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'Halfway' offer could change direction of budget talks

By Jonathan Mohr
Gov. Mark Dayton and DFL leaders speak to the media after meeting with Republican leaders May 17 in hopes of reaching a budget agreement. Photo by Paul Battaglia

Budget negotiations between Gov. Mark Dayton and Republican legislative leaders changed directions Wednesday evening with a “Meet Half Way” offer from the administration that would split the projected $1.5 billion surplus for the sides to spend on their respective priorities.

The proposal would set aside $128 million to fund the courts and cybersecurity efforts, keep $10 million for the bottom line, then divide the remaining $1.36 billion.

That would leave $682 million that Republicans could use to fund transportation and tax cuts, and provide the same amount for the DFL to spend in other budget areas.

“I think this is fair and equitable, half-and-half, meet halfway,” Dayton said.

House Speaker Kurt Daudt (R-Crown) said the “different concept” in trying to find compromise in the numbers would take a little time to study before the Republicans could offer a formal response.

“We do appreciate the offer,” Daudt said. “We think we’re making progress and we appreciate that.”

The sides were tentatively scheduled to meet again at 8 p.m. Wednesday.

Dayton met with legislative leaders Wednesday morning and again after lunch to dig into details of the health and human services and tax proposals. Participants described those meetings as “vigorous” and “meaningful.”

But the governor also said Republicans were making a number of assumptions in the reductions they proposed, calling it a “simplistic” approach that would result in “real cuts to real programs and real people.”

He also renewed his objection to the policy provisions contained in the budget bills

“I continue to say, if we focus on the numbers in the budget then I’m optimistic we’ll get done when the Legislature is supposed to, next Monday,” Dayton said.

The governor added that if negotiations began to include policy issues the sides would struggle to reach an agreement by June 30, when Fiscal Year 2017 ends. If the Legislature and governor don’t reach a budget agreement by that date state government would shut down. 

 

'Half-and-half, meet halfway'

Dayton offered $400 million in tax cuts Tuesday. Republicans countered later in the day by dropping their proposed tax cuts from $1 billion to $875 million and boosted their K-12 education spending by more than $100 million.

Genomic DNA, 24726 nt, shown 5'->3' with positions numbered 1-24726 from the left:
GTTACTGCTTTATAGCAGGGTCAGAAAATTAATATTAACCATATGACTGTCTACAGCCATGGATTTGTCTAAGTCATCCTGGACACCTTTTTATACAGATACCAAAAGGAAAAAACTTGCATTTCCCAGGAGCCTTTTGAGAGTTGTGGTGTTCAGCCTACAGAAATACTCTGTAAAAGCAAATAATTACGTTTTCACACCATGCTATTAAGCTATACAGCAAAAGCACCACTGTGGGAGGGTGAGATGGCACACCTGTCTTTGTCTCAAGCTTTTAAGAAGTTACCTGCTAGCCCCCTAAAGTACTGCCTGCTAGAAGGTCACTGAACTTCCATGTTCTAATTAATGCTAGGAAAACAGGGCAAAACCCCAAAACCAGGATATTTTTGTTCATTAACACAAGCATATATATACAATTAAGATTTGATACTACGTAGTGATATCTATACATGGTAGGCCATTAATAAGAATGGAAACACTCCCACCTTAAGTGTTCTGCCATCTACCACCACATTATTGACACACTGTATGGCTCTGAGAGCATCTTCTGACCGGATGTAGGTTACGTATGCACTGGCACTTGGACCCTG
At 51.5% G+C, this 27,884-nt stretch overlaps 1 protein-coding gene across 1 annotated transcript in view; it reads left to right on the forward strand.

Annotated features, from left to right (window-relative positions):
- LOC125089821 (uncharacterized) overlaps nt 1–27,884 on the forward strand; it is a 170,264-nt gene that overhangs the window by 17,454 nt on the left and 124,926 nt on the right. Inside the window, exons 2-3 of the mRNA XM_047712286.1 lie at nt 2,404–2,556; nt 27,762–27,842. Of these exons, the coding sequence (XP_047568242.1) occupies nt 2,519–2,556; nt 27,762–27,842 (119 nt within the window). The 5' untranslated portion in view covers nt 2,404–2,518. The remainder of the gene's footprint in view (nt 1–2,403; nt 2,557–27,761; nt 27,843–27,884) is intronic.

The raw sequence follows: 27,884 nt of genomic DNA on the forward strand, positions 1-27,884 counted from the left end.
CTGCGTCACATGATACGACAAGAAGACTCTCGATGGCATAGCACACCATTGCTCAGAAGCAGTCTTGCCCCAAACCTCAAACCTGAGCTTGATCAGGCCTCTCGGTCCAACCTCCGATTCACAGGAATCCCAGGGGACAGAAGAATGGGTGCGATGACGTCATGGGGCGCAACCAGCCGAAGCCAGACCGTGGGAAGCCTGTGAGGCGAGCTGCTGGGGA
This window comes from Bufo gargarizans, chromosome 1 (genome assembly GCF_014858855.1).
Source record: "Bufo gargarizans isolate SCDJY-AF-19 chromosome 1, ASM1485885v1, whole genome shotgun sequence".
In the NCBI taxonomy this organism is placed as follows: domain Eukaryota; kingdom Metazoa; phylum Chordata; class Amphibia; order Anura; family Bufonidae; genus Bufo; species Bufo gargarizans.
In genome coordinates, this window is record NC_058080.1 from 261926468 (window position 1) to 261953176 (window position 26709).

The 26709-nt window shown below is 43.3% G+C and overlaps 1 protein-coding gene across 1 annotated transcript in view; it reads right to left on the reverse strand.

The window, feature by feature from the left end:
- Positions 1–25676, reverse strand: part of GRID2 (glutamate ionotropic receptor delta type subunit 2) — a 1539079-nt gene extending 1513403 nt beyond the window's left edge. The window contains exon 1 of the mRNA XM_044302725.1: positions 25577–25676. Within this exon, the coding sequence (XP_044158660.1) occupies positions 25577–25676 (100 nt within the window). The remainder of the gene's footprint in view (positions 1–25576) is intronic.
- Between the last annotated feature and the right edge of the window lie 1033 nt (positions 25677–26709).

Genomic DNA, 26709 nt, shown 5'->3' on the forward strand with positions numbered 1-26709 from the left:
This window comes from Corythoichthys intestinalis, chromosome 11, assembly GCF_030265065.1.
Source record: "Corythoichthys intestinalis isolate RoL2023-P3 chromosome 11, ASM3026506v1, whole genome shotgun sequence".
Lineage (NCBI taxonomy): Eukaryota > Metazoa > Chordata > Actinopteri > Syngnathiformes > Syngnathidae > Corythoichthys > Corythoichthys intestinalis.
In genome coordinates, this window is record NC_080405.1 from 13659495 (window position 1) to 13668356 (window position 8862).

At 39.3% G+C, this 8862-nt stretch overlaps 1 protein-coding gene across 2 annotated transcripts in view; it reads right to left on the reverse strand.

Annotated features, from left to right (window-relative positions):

House Speaker Kurt Daudt and other Republican leaders speak with the media after breaking from a May 17 afternoon meeting with Gov. Mark Dayton as they continue to work toward a budget agreement. Photo by Paul Battaglia

Budget negotiations between Gov. Mark Dayton and Republican legislative leaders changed directions Wednesday evening with a “Meet Half Way” offer from the administration that would split the projected $1.5 billion surplus for the sides to spend on their respective priorities.

The proposal would set aside $128 million to fund the courts and cybersecurity efforts, keep $10 million for the bottom line, then divide the remaining $1.36 billion.

That would leave $682 million that Republicans could use to fund transportation and tax cuts, and provide the same amount for the DFL to spend in other budget areas.

“I think this is fair and equitable, half-and-half, meet halfway,” Dayton said.

House Speaker Kurt Daudt (R-Crown) said the “different concept” in trying to find compromise in the numbers would take a little time to study before the Republicans could offer a formal response.

“We do appreciate the offer,” Daudt said. “We think we’re making progress and we appreciate that.”

The sides were tentatively scheduled to meet again at 8 p.m. Wednesday.

Dayton met with legislative leaders Wednesday morning and again after lunch to dig into details of the health and human services and tax proposals. Participants described those meetings as “vigorous” and “meaningful.”

But the governor also said Republicans were making a number of assumptions in the reductions they proposed, calling it a “simplistic” approach that would result in “real cuts to real programs and real people.”

He also renewed his objection to the policy provisions contained in the budget bills

“I continue to say, if we focus on the numbers in the budget then I’m optimistic we’ll get done when the Legislature is supposed to, next Monday,” Dayton said.

The governor added that if negotiations began to include policy issues the sides would struggle to reach an agreement by June 30, when Fiscal Year 2017 ends. If the Legislature and governor don’t reach a budget agreement by that date state government would shut down. 

Dayton offered $400 million in tax cuts Tuesday. Republicans countered later in the day by dropping their proposed tax cuts from $1 billion to $875 million and boosted their K-12 education spending by more than $100 million.

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